Friday, October 15, 2021
The Legacy of Rodney King
By Jennifer Bihm, Sentinel Contributing Writer
Published June 20, 2012

Rodney King, as an author (PHOTO: Malcolm Ali Sentinel Photos)


Though it was a case of unintended consequences, the effect that the televised beating had on the LAPD is unquestionable: the Christopher Commission, the federal consent decree and much more

“His legacy is very clear. He was like an accidental icon,” recalled civil rights attorney and activist Connie Rice, who recently met with notorious L.A. motorist Rodney King before his untimely death June 17.

“He said it himself.” He said, ‘I’m no hero but I have become a symbol and I want to try and live up to that symbol.'”

As documentaries, news reports and reflections marked the twentieth anniversary of the Los Angeles riots this past April, its centerpiece, the embattled King seemed to have finally made peace with himself. He had just published a book about his life, he was engaged to be married and he told reporters that he was no longer bitter about the brutal beating he suffered at the hands of Los Angeles police back in 1991. Now, his sudden drowning has caused surprise and puzzlement among those who knew him and had the opportunity to talk with him recently.

” I saw him three weeks ago and it’s just so sad because for the first time, I saw him happy, confident and like he knew what he was doing,” Rice said.

“I didn’t see the pain. I didn’t see the addictions anymore. It looked like he was really turning a corner so, this is just so sad…”


King, who grew up in Alta Dena, California gained notoriety as the star of the first “caught on tape” police brutality video in American History. On March 3, 1991, he, along with two passengers had been driving west on the 210 freeway when officers Tim and Melanie Singer attempted to pull him over for speeding. King refused because, as he later told reporters, he had been drinking and he was afraid to go back to jail on a parole violation.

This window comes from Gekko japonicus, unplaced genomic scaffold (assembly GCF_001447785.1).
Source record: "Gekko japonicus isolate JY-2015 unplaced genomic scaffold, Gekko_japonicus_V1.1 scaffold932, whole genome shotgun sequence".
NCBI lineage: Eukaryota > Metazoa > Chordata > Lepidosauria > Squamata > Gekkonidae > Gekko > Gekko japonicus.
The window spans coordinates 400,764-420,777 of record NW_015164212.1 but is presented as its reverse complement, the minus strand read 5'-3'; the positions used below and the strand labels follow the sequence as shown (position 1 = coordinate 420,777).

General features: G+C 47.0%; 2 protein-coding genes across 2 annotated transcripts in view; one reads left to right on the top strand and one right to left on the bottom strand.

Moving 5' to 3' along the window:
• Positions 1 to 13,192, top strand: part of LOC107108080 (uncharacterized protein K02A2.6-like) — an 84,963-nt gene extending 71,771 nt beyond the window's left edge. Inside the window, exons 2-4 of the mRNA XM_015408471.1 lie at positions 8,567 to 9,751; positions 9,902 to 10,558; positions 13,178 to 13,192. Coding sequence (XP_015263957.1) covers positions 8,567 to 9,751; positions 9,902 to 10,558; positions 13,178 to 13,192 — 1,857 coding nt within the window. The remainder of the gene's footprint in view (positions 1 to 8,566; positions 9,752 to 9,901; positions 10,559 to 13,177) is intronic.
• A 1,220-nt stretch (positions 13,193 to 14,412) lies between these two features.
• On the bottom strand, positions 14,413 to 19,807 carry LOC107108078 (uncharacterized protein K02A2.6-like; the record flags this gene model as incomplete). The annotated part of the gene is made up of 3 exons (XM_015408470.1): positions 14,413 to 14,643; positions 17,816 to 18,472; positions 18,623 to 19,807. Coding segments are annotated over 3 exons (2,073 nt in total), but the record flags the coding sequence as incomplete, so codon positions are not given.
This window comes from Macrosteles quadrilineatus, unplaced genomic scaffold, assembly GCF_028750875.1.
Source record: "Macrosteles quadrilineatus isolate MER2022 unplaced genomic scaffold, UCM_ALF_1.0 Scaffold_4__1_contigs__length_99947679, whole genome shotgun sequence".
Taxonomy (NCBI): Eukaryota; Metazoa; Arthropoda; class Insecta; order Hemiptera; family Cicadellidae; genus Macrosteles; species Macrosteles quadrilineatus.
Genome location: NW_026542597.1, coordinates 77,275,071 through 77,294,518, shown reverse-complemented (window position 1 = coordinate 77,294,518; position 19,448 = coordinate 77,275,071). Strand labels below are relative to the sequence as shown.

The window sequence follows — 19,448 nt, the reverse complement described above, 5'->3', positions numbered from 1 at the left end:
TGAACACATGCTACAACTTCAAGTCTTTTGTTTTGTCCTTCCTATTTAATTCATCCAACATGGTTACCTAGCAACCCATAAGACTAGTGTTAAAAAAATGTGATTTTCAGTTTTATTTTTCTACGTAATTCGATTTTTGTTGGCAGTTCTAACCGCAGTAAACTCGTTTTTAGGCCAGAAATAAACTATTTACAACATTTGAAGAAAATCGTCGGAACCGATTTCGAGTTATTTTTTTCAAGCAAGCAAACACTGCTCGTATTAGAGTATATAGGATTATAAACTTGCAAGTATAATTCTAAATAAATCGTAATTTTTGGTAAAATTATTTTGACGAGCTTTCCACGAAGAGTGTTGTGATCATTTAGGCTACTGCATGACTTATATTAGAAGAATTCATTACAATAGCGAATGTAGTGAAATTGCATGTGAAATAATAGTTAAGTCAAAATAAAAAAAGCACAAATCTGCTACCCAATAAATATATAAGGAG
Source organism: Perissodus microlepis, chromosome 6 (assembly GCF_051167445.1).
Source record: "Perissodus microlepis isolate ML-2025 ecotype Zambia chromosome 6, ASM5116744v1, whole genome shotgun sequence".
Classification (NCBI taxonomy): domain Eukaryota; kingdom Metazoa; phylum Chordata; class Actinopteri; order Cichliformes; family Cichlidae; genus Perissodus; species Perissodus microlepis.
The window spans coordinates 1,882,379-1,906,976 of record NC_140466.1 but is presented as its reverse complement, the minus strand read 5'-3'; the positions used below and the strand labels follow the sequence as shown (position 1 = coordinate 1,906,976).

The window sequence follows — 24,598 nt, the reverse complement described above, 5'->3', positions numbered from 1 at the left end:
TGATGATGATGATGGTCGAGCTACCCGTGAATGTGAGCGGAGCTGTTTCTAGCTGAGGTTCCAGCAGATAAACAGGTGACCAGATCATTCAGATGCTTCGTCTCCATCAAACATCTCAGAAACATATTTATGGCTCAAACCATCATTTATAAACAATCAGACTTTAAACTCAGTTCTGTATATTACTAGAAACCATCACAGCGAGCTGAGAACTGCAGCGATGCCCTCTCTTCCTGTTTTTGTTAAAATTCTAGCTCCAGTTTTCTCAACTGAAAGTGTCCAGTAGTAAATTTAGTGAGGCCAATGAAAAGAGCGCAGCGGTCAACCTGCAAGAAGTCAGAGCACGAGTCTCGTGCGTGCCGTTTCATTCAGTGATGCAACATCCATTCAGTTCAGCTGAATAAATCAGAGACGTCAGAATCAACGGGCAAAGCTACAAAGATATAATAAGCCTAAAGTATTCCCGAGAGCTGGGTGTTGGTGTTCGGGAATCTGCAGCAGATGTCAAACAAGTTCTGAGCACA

A subsequent car chase ended with at least three LAPD officers beating King nearly to death in an attempt to, according to their own testimony, subdue him. Unbeknownst to the officers, local resident George Holliday had videotaped the entire incident, eventually submitting it to TV station KTLA. The video exploded onto television screens around the world, sparking outrage but not nearly as much outrage as the officers’ subsequent acquittal one year later.

In 1992 King had become, according to those close to him, a reluctant symbol of one of Generation X’s most significant civil rights issues. It was then that three days of deadly violence kicked off in South Central Los Angeles, where King made his now famous emotional plea: “Can’t we all get along?” Almost ominously, at an April 2012 book signing, he told reporters the phrase is what he hoped to be remembered for when he’s “dead and gone.”

“He stood up and he said, ‘Please don’t do this,'” said Rice, looking back at the South L.A. press conference 20 years ago.

“‘We’re hurting the old ladies. We’re hurting the little kids. Can’t we all get along.’

“I found that extremely moving because he could have poured fuel on the fire. Instead, he [tried] to help people who were suffering in the riot and asked us could we get along. That’s what he’s going to be remembered for now…”

He’ll also be remembered, Rice said, for the significant changes within Los Angeles, especially its police department, which before the riots, had been engaged in a long and violent battle with the city’s Black youth.

“The fact that his beating got televised, got recorded by George Holliday, got put on CNN… that began 20 years of catalytic change that we’re still going through today.” Rice said.

“His beating set into motion things that I don’t think would have happened had it not happened.”

Those things include the Christopher Commission, an independent oversight committee, dedicated to ensuring accountability within LAPD; a more conscious effort to forge better relations between the police and the community as well as a more significant effort among the diverse races in Los Angeles (Latino, Korean, African American, White, etc.) to at least understand cultural differences.

“Now, with that said,” Rice continued.

“I wish there was some other way we could have gotten there because he certainly didn’t deserve what he got. But the fact is that without that videotape I don’t think we would have seen the changes we saw.”

In acknowledging the role King played in changing the way LAPD did ‘business’ – especially as it relates to the Black and Brown communities – Chief Charlie Beck said, in statement to the media: “Rodney King has a unique spot in both the history of Los Angeles and the LAPD.  What happened on that cool March night over two decades ago forever changed me and the organization I love.  His legacy should not be the struggles and troubles of his personal life but the immensely positive change his existence wrought on this city and its police department.”

King was found dead at the bottom of the pool at his Rialto home, though close family and friends described him as an “avid swimmer.” There were no signs of foul play, said Rialto detectives and no outward signs of intoxication. Information about King’s official cause of death will be withheld at least six weeks while toxicology tests are completed.



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